Author: Richard Gowan
The recent flare-up of tension in the Sea of Azov between Ukraine and Russia has briefly refocused international attention on the annexation of Crimea by Russia in 2014. It was also a stark reminder that the simmering four-year conflict in the Donbas region of Eastern Ukraine, which has claimed more than 10,000 lives, is still unresolved.
Can Germany use its upcoming term on the Security Council to change this, as Berlin has already played a pivotal role in managing the crisis? So far, the United Nations has only had a marginal role in the conflict. Russia can use its veto in the Security Council to block any proposals concerning Ukraine that it dislikes. The United States and European governments have tried to mediate the conflict through frameworks such as the Normandy Group (comprising Germany, Russia, Ukraine, and France) and the Organization for Security and Cooperation in Europe (OSCE) rather than the UN.
Nonetheless, there is recurrent talk of a larger UN role in Donbas (Crimea is off the table). The Ukrainian government called for a peacekeeping mission in the region in 2015. Russian President Vladimir Putin signaled an interest in the idea in September 2017. Berlin warmly supported this idea and deploying a peace operation is one goal in the current Grand Coalition agreement. There have been a series of scoping studies by Ukrainian, European, and U.S. experts on what such a mission would look like (including a report that I wrote for the Hudson Institute last February).
These studies, while differing on numerous points of detail, also include a lot of common conclusions about the composition and mandate of a potential force. These include:
· A political focus on fulfilling the Minsk Agreements: Most analysts accept that a peace operation would need to focus on implementing the 2015 "Minsk 2" Agreement, which offer the breakaway regions in the Donbas a special status within a reunified Ukraine. Steps to fulfilling these accords include (i) fresh local elections in Donbas; (ii) restoring Ukrainian control of its border with Russia; and (iii) repurposing some of the rebel security forces as police. Many of the details of the plan are unclear – and many Ukrainians feel Minsk offers the rebels too much – but it is the only current basis for compromise with Moscow.
· Robust military and police components to ensure public post-war order in Donbas: Analysts fear that there could be significant unrest in Donbas if Russia withdrew its support for the breakaway region. This could range from terrorist acts to public protests. Ukrainian experts argue that a peacekeeping operation would need 30,000 or more troops to ensure stability. Other analyses (including my own) point to a smaller force of 20,000 troops and 2,000 to 4,000 police. A recent study by the University for Peace suggests that a military component of around 5,000 troops might suffice, but only if it has good air support and intelligence.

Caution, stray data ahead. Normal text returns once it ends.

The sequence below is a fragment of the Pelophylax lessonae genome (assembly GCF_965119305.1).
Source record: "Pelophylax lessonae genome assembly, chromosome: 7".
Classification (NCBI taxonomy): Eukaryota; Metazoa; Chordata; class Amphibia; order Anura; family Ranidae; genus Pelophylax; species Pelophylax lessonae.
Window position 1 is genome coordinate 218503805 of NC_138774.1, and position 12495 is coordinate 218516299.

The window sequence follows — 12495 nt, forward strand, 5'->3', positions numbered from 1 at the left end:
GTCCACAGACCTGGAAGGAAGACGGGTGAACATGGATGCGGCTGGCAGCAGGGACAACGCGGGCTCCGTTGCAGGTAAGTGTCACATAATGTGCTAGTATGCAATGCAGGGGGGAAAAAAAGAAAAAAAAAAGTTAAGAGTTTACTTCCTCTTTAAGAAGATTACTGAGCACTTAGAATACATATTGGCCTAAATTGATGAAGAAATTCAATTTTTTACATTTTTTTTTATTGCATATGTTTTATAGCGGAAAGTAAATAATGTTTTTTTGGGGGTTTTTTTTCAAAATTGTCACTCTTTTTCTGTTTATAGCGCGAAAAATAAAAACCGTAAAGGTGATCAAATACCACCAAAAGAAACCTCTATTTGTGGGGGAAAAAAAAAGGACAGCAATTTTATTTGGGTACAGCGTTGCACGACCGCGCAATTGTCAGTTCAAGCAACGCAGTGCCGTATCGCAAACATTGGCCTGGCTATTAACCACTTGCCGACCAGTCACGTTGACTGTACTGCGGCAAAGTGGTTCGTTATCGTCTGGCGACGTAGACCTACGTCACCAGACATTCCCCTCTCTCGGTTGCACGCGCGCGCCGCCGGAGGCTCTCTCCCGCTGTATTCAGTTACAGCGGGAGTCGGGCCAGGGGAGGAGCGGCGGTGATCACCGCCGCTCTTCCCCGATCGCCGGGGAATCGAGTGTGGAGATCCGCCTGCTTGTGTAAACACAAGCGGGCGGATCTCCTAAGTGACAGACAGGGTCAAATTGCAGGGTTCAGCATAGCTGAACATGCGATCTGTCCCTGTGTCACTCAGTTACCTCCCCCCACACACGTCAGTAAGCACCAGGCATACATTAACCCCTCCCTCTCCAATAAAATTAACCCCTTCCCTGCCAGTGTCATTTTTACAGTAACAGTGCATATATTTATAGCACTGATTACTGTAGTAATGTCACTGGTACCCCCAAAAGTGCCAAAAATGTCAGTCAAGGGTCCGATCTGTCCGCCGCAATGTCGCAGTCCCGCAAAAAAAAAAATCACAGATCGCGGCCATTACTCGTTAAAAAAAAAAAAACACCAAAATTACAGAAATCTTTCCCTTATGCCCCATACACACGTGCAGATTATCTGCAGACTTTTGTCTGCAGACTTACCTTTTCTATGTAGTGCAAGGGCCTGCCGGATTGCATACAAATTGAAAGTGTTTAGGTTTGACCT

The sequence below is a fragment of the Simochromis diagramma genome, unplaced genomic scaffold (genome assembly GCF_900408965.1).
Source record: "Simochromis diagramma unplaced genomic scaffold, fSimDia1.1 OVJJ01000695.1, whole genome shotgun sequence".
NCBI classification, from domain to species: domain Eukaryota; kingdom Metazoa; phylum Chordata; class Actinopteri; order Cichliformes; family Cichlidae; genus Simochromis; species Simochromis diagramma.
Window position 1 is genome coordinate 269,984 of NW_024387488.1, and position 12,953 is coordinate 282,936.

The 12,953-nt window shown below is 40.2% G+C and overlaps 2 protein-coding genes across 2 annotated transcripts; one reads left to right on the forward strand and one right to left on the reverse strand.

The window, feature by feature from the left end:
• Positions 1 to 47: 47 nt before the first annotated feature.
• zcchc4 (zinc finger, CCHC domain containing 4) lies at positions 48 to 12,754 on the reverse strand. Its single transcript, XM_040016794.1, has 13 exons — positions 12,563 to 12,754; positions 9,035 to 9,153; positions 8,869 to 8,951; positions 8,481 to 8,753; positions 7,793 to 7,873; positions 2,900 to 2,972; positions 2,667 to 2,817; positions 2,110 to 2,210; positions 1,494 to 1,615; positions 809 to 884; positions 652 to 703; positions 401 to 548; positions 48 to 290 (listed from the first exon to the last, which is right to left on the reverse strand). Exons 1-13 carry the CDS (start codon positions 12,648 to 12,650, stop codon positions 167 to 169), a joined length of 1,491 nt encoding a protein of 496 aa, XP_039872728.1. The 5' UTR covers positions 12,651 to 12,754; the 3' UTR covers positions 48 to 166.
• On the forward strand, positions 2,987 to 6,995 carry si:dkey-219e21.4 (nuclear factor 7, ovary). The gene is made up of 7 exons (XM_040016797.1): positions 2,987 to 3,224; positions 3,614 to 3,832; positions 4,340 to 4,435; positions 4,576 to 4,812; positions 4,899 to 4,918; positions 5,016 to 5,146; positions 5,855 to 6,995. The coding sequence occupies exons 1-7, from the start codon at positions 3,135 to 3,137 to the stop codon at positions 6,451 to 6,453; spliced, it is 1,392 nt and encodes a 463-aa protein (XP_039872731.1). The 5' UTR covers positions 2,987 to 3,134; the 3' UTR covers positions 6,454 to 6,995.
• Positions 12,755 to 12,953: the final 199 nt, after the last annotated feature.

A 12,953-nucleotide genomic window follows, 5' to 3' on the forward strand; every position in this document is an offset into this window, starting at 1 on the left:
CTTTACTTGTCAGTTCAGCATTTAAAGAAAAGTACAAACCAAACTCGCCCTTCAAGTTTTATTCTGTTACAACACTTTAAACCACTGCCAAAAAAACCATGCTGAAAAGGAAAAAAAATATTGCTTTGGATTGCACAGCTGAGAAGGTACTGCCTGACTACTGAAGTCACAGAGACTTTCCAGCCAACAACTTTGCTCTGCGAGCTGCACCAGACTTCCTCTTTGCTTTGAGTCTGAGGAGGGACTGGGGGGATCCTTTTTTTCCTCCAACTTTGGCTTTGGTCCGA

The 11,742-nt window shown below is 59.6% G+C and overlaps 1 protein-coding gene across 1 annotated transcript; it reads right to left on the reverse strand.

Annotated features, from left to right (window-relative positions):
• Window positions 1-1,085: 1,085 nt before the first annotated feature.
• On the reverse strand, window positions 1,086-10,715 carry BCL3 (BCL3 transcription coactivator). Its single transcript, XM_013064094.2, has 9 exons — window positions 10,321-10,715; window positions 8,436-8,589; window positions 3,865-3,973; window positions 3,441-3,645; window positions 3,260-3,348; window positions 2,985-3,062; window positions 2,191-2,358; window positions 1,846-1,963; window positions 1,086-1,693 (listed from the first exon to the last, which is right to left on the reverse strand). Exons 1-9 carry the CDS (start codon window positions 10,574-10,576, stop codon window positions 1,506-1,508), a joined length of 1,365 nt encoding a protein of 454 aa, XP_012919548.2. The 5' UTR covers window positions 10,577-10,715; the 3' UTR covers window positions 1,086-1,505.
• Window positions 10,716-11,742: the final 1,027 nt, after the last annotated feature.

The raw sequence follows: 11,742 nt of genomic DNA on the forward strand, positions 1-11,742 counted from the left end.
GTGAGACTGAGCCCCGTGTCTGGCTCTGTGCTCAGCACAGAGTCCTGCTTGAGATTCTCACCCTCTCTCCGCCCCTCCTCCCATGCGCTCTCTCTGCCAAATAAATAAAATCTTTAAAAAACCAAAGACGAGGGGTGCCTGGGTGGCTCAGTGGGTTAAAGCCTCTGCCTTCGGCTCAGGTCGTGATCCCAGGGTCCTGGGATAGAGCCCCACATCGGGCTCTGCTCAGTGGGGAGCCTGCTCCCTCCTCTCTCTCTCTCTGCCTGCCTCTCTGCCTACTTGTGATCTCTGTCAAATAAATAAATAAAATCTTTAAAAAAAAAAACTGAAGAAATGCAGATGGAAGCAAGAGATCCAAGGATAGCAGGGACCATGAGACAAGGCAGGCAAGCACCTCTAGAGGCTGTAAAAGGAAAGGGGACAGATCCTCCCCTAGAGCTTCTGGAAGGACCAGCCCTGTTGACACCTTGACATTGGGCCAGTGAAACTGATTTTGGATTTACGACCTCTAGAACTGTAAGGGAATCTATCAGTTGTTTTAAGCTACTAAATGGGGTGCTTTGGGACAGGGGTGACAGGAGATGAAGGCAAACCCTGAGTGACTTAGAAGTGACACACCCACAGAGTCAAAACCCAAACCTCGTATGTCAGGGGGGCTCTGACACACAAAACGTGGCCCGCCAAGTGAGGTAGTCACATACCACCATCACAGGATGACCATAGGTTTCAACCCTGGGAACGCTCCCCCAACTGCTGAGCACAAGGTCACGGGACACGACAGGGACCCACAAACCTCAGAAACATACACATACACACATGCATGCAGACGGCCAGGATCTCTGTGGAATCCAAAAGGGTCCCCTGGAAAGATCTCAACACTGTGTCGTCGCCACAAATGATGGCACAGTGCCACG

· A strong civilian reconstruction effort in parallel with security operations: Most analysts assume that the UN or other international actors – most probably the OSCE – will need to play a significant role in civilian affairs in postwar Donbas. Some presume that this could even be a transitional administration similar to those deployed to Kosovo and Timor-Leste in 1999, although Ukrainian officials do not want this to grow into a permanent arrangement.
There are still a lot of holes in discussions about a peace operation. It is not clear, for example, whether the military element of the mission would be under direct UN command (a “blue helmet” deployment) or an independent multinational force with a Security Council mandate.
Nor is it clear where the peacekeepers would come from – some non-NATO nations including Finland and Sweden have said they might participate, but they are wary of the risks inherent in a high-stakes mission on Russia’s border. Other technical issues, such as how the mission would be rolled out across the Donbas, are unresolved. There has also been less detailed thinking on the civilian components of a mission. Nonetheless, the basic outlines of a Donbas peace operation acceptable to Ukraine and the Western powers are now fairly clear. Can Germany build on this?
The art of the possible
Visiting Kyiv this October, I found that some Ukrainian analysts hope that Germany will table a fresh plan for a UN force when it holds the Security Council’s rotating presidency in April 2019.
This is unlikely for at least three reasons.
Firstly, U.S. and European talks with the Russians about what a peacekeeping force would look like have moved slowly this year. Moscow insists that it will only accept a very light blue helmet presence to protect existing OSCE monitors, rather than the far more expansive force outlined above.